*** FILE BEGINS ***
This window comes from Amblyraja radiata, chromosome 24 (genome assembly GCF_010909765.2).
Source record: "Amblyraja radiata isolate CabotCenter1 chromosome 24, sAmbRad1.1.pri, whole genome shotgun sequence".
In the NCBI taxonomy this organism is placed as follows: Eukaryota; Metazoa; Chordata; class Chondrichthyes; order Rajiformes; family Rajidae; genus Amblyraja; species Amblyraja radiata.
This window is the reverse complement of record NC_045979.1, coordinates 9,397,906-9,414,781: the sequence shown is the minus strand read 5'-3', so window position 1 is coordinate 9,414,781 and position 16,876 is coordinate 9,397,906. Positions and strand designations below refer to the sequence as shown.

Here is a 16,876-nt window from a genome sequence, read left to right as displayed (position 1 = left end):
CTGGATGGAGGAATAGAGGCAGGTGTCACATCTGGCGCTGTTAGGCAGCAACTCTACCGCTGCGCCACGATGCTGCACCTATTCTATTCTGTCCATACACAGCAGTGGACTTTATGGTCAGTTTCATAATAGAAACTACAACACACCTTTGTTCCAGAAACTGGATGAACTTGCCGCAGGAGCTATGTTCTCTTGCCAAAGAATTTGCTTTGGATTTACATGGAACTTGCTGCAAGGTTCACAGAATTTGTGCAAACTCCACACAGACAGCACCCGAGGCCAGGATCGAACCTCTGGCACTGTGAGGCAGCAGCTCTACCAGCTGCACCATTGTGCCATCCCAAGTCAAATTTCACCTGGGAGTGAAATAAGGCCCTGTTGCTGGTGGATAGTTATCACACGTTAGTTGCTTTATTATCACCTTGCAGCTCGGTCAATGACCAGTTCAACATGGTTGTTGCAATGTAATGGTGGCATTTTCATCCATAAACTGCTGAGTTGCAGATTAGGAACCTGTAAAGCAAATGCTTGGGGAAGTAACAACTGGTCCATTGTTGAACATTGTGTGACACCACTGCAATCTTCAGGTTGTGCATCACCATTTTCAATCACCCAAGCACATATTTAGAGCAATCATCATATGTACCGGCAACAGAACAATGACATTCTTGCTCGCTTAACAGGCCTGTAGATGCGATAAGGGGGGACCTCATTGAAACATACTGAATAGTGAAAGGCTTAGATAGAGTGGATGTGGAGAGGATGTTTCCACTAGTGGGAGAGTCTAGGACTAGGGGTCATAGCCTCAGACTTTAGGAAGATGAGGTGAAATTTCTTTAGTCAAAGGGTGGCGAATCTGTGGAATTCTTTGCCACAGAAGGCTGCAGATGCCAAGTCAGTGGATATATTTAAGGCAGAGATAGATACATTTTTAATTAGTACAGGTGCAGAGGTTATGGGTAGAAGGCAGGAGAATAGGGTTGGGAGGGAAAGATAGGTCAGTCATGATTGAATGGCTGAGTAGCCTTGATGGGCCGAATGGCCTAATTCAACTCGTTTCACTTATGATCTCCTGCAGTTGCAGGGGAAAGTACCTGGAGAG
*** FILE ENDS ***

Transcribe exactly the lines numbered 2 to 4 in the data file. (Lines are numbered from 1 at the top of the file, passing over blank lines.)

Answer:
Source record: "Amblyraja radiata isolate CabotCenter1 chromosome 24, sAmbRad1.1.pri, whole genome shotgun sequence".
In the NCBI taxonomy this organism is placed as follows: Eukaryota; Metazoa; Chordata; class Chondrichthyes; order Rajiformes; family Rajidae; genus Amblyraja; species Amblyraja radiata.
This window is the reverse complement of record NC_045979.1, coordinates 9,397,906-9,414,781: the sequence shown is the minus strand read 5'-3', so window position 1 is coordinate 9,414,781 and position 16,876 is coordinate 9,397,906. Positions and strand designations below refer to the sequence as shown.